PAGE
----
Immigration has been a hot topic in the United States for decades. In fact, it’s probably safe to say it has been a point of discussion, as well as contention, for all of the nation’s history. This day in age, when people mention immigration, it’s usually safe to bet they’re referring to the Mexican population. Hispanics and Latinos, meaning anyone with origins in the Hispanic countries of Latin America or Spain, comprise the largest minority group in the country, at around 16% of the total U.S. population. Over the past 20 years, as this population has continued to steadily rise, economists and statisticians have predicted an ever increasing Hispanic influence on American culture; most notably, there is a belief that Spanish will one day become the nation’s second official language after English, much like Canada, who observes both English and French as official languages.
As will generally accompany change of any sort, there has been a great deal of controversy on whether the United States should or could become a technically bilingual nation. It is a headline that comes and goes, never really offering a concrete assertion as to when this abstract idea might eventually manifest.
But on July 6, 2011, the New York Times published an article by author Damien Cave describing reasons that Mexican emigration to the U.S. is decreasing. This informative piece caught many a critical eye due to its appearance in both English as well as Spanish. Ameena Schelling of The Daily Caller, a political news website based out of Washington D.C., commented “The decision to provide an article on such a contentious issue as immigration in a language so closely tied to the conflict raises questions about the intent of the coverage, as well as about the future possibilities of bilingual coverage in foreign bureaus.”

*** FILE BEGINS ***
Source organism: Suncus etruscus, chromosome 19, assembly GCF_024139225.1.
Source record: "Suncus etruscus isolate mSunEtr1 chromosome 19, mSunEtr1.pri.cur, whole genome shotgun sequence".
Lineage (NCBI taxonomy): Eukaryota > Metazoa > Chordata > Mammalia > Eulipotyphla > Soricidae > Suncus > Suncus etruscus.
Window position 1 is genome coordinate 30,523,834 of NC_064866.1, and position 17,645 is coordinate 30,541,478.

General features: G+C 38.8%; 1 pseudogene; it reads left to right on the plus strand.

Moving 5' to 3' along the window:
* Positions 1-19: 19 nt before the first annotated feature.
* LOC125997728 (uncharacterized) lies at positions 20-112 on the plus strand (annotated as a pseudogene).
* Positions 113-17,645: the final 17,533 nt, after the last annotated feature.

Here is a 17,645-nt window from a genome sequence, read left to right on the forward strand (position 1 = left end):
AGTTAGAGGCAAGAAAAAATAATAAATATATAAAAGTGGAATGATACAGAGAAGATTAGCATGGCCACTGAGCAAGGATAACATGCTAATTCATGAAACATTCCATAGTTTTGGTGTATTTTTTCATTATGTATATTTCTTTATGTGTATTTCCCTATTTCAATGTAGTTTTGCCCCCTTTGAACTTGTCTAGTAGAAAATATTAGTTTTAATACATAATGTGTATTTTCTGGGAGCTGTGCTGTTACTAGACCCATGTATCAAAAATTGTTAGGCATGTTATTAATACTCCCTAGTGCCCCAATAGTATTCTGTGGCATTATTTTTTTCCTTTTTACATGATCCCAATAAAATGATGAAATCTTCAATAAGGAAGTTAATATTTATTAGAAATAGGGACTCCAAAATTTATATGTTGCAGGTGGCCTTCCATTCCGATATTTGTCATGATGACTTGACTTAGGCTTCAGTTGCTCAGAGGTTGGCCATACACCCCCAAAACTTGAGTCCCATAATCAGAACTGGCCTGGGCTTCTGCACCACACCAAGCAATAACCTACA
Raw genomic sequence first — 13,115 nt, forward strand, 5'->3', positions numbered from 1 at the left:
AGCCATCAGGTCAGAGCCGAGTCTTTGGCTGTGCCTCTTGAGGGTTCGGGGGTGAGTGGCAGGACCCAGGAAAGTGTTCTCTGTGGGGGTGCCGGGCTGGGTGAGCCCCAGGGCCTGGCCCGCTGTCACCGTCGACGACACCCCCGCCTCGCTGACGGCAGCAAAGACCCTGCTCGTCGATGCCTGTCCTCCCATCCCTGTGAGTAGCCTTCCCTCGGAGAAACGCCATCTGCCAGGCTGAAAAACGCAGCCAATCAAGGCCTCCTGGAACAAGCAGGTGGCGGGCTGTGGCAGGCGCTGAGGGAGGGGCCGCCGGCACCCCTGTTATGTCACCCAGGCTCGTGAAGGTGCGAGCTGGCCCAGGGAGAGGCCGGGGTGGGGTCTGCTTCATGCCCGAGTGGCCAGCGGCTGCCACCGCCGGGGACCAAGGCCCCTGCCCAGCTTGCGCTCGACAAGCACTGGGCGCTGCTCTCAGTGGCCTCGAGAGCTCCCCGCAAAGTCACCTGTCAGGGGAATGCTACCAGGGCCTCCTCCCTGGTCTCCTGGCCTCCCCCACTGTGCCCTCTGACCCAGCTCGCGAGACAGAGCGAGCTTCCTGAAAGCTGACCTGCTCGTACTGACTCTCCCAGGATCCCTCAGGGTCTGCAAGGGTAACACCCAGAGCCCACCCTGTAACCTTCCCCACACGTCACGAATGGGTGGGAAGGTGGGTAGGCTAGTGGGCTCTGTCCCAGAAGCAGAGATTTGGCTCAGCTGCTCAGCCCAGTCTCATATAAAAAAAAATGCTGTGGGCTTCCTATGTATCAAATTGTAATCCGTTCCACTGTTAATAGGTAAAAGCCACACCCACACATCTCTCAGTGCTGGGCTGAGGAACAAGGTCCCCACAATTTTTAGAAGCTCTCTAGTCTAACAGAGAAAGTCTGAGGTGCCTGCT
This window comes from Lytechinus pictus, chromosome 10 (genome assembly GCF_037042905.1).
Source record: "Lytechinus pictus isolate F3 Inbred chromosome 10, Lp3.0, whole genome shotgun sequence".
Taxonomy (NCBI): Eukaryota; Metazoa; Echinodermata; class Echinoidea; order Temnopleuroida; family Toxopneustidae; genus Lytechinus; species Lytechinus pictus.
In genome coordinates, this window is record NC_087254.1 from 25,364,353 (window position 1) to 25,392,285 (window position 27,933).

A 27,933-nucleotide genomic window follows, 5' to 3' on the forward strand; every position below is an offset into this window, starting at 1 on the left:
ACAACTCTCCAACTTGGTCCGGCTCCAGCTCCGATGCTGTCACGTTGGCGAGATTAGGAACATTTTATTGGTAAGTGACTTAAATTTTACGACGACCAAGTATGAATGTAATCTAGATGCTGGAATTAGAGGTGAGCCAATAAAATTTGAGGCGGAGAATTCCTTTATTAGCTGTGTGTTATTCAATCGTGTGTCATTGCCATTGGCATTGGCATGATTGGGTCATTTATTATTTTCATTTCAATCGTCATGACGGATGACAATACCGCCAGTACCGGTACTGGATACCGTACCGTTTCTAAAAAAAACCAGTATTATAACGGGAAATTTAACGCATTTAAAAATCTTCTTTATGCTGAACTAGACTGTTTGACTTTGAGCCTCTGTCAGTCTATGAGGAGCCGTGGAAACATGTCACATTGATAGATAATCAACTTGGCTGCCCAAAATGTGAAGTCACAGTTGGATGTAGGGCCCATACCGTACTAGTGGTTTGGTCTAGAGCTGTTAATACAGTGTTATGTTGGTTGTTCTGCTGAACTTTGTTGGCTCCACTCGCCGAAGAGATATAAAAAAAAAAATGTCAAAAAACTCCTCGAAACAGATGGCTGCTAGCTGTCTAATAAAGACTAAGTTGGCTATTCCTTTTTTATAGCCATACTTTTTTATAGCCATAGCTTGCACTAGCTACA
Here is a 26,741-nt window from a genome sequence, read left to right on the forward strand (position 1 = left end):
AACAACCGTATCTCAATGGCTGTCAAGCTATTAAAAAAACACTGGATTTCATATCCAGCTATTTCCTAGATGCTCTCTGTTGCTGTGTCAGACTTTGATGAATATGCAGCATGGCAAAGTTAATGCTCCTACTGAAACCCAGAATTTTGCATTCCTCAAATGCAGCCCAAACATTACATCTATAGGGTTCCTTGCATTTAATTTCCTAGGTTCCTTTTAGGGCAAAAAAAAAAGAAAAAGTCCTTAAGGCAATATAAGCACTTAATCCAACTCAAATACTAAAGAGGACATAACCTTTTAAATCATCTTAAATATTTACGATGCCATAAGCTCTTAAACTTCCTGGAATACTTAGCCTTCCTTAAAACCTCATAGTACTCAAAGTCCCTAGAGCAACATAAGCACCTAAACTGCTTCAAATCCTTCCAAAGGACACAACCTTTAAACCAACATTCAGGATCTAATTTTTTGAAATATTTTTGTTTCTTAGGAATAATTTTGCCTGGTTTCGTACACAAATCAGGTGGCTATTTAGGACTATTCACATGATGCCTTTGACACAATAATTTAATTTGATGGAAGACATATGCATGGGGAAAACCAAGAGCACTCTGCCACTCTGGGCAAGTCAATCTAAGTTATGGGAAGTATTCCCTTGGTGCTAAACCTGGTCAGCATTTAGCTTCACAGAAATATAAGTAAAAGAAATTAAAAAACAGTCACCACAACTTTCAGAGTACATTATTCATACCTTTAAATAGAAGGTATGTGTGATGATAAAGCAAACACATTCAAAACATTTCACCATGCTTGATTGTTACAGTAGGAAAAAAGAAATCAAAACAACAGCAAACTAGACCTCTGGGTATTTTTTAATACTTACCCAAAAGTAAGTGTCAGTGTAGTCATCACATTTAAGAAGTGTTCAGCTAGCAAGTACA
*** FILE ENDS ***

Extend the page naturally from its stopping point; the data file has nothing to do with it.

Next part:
The fact of the matter is Cave set out to reach the vast audience he imagined would find his article relevant. Indeed, there is a broad enough population of Spanish speakers in the U.S. to make a bilingual publication worth his while. The implication is: though an argument on immigration laws may be becoming less and less relevant, the United States’ existing Hispanic and Latino population is evidently becoming more so.